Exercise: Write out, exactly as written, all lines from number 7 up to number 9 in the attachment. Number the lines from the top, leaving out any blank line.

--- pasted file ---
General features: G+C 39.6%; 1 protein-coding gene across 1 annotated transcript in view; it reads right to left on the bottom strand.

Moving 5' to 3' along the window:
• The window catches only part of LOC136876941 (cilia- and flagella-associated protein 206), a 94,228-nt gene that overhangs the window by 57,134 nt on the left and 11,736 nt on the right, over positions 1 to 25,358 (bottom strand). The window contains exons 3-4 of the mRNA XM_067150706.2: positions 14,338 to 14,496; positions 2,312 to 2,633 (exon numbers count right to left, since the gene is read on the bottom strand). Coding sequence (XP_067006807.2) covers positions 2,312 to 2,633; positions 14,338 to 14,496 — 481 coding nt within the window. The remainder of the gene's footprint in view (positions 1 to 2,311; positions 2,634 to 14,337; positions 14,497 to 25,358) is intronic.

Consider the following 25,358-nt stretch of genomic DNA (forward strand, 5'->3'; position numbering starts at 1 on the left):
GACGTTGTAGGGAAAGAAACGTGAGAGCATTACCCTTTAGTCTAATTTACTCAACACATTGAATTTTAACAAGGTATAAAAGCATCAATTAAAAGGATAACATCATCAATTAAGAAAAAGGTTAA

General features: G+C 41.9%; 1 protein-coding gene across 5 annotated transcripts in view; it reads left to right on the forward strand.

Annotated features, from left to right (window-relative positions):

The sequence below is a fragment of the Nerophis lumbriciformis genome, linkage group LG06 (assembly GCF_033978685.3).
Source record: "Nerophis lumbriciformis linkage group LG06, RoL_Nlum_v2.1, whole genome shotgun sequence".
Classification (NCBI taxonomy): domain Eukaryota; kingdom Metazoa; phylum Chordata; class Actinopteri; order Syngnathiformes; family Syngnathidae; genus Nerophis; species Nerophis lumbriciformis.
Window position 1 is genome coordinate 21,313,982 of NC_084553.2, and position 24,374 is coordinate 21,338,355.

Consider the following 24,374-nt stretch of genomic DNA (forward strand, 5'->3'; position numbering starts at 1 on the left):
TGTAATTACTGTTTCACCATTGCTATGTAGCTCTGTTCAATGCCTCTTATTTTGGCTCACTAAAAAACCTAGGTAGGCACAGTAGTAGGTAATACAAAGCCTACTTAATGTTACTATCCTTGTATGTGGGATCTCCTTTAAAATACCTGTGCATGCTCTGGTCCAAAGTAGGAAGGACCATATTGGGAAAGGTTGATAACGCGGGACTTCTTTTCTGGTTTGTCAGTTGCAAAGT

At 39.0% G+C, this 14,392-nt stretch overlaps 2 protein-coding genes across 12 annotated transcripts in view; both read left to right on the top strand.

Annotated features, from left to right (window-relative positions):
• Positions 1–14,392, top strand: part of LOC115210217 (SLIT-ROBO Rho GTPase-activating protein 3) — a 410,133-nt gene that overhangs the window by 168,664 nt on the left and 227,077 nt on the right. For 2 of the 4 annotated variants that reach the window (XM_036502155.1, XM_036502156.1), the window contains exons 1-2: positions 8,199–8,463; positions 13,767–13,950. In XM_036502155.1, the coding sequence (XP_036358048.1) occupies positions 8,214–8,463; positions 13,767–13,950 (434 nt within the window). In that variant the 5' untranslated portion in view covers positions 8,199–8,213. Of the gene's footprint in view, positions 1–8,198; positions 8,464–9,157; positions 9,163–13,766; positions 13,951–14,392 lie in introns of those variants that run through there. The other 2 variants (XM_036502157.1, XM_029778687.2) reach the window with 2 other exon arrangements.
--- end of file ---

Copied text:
Annotated features, from left to right (window-relative positions):

The sequence below is a fragment of the Nerophis lumbriciformis genome, linkage group LG06 (assembly GCF_033978685.3).
Source record: "Nerophis lumbriciformis linkage group LG06, RoL_Nlum_v2.1, whole genome shotgun sequence".